Delicacies of the East coast have found themselves a special spot in the West coast, with Bombay canteen having picked about 30 different, unique, and salivating dishes from Odisha, for their special menu ‘A Feast from the East’, curated by our very own Alka Jena. An economist by profession, and a chef at heart, she loves cooking and curating brilliant Odia dishes for family, friends, and guests.

The Bombay Canteen team Thomas, Gaurav and Shanon are foodies who love fishing out some lost, unknown, creative delicacies of different states. They came travelling to Odisha and looked for an authentic food experience from the state. After a good long exploration in different districts of Odisha, they wished for a home-cooked Odia meal. The dots connected, stars aligned, and few phone calls led them to Rohit and Rachit, who approached Alka to serve them three Bombay guests, a traditional Odia platter. What happened to be a fun foodie meet, turned into a collaboration with Alka Jena’s Culinary Xpress. 

“I love cooking, I love experimenting with Odia cuisine, and I also love curating different delicacies for people who are not from Odisha. When these boys approached me, which I always will be thankful for, I readily agreed! Anything for Odia food,” she said, recalling the turn of events in her life. She cooked rice, Habisa Dalma, Chhatu Patropoda, Janhi Poda, Badi Chura, Ambula Rai, Macha Haladi Pani, Chingudi Chencha, Charchari, Kaitha Chutney, Khakharu Phula Bhaja, and Rasabali for them.

“They came in, we had a long discussion about food, and then cooked together. It was an amazing experience. Their eagerness to learn about various states’ special ingredients, and methods of cooking was endearing. One of them, from Bengal, agreed to the fact that Odia cuisine is very different from Bengal, which is often mistaken to be similar. The ingredients used are usually same, but what comes out- the flavours, the taste, the texture- is completely different. They enjoyed the meal, and saw a lot of potential in it,” Alka expressed.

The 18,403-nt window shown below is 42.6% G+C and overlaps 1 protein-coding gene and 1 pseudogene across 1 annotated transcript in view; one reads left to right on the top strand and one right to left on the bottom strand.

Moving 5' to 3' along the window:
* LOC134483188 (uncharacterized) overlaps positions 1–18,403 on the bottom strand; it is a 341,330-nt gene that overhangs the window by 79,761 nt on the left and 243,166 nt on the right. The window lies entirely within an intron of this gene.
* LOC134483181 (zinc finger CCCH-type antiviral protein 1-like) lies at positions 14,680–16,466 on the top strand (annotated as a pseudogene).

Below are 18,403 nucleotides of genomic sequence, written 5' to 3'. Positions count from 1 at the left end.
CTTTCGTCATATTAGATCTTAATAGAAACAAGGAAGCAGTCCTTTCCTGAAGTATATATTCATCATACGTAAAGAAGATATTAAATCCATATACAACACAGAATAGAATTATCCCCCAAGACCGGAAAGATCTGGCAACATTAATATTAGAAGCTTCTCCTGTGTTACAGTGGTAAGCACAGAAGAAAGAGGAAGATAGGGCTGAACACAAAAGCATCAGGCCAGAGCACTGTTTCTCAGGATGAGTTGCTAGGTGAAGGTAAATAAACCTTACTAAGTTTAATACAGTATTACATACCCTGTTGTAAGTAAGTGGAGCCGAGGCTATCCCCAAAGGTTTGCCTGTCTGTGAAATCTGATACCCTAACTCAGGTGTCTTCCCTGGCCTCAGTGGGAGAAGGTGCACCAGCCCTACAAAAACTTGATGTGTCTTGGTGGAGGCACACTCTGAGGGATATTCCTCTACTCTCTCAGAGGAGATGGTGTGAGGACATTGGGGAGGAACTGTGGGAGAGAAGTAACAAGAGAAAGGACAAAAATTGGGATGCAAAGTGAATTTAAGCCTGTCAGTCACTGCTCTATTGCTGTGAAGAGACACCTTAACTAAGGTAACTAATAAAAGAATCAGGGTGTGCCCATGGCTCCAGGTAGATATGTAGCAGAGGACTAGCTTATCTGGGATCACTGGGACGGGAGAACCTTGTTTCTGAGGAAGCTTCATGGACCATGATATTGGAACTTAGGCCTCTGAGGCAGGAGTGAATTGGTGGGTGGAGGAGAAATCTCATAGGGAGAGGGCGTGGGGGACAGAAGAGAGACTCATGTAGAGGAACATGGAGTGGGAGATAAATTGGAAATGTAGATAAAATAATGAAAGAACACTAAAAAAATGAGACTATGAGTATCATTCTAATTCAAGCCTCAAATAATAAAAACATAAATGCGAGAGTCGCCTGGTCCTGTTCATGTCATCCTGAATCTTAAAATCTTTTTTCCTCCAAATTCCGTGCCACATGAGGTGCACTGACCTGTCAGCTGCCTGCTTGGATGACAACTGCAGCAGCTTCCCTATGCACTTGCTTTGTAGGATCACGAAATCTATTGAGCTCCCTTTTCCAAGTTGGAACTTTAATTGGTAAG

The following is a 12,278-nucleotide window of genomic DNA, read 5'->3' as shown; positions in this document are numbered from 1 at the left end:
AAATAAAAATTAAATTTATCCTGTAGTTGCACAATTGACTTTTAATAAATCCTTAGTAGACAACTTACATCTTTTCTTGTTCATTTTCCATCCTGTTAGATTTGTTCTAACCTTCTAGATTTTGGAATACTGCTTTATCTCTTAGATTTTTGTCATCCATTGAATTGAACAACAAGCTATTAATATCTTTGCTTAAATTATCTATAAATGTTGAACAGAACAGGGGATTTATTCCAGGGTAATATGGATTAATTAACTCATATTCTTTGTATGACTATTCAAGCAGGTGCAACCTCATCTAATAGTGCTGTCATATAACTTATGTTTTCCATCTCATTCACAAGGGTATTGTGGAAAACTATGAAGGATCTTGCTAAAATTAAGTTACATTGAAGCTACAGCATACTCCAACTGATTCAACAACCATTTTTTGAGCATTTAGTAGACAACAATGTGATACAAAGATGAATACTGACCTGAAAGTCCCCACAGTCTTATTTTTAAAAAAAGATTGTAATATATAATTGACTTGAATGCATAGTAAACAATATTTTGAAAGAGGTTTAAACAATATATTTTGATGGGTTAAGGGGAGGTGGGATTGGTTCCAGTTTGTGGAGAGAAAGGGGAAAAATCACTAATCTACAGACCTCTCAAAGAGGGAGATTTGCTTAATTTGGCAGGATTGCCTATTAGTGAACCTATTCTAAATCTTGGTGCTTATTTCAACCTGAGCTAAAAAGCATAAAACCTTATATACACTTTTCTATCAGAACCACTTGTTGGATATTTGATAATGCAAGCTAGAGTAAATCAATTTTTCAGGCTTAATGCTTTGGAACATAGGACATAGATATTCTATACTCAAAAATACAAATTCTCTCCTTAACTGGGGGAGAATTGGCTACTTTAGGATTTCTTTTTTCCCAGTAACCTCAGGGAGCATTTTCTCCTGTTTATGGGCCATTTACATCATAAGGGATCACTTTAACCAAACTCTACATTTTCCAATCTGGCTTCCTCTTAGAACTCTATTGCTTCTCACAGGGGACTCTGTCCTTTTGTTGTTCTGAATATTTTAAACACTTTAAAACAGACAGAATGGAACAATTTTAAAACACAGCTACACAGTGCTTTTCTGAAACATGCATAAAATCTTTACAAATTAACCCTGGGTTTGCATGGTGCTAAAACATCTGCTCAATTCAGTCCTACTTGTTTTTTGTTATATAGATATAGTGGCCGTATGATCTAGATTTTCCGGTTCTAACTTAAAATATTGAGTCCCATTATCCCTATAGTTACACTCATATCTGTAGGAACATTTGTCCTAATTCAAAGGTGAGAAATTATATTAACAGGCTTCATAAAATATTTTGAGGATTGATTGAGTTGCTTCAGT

What made the entire Bombay Canteen in Odisha event fun, was introducing all homemade and authentic food items- ones they will not find elsewhere. “They decided to introduce some of those items in their menu and approached me for the same. I was on cloud nine! They curated about 70 odd recipes and I had to juggle between my work and my passion for cooking,” she added.

Odia dishes, however, are not served course wise, which posed as a challenge for the team. “Bombay Canteen serves course wise food, so we had to sit and work on all these different dishes and segregate them into different courses, like small or large meals, or desserts, and drinks. I brought in some Grandma’s recipes here, like Macha Haladi Pani and Gota Baigana Tarkari. I tried and tested all the recipes at home first, which was then tried at Bombay Canteen, and approved by some Non-Odias in Mumbai. When we received a positive feedback from them, we started working on it diligently!”

About 30 dishes were picked from a list of 70, based on financial viability, uniqueness, and availability of ingredients in Mumbai. The special Odia menu will be up for sale from November 25 to December 8, 2019. On November 24, people who have pre-booked will get a free experience menu.

Alka finds this a wonderful opportunity and great exposure. “It is not as much about me, as it is about Odia food. The food from our state have always been overshadowed, and compared to Bengali food items, which is unfair. The tastes are very different. This, I am sure, will be beneficial in promoting Odisha and its cuisine. Odisha food is just as amazing, healthy, and mouth-watering as the rest and I am sure, after its journey to the West, it will travel down South and up North as well!”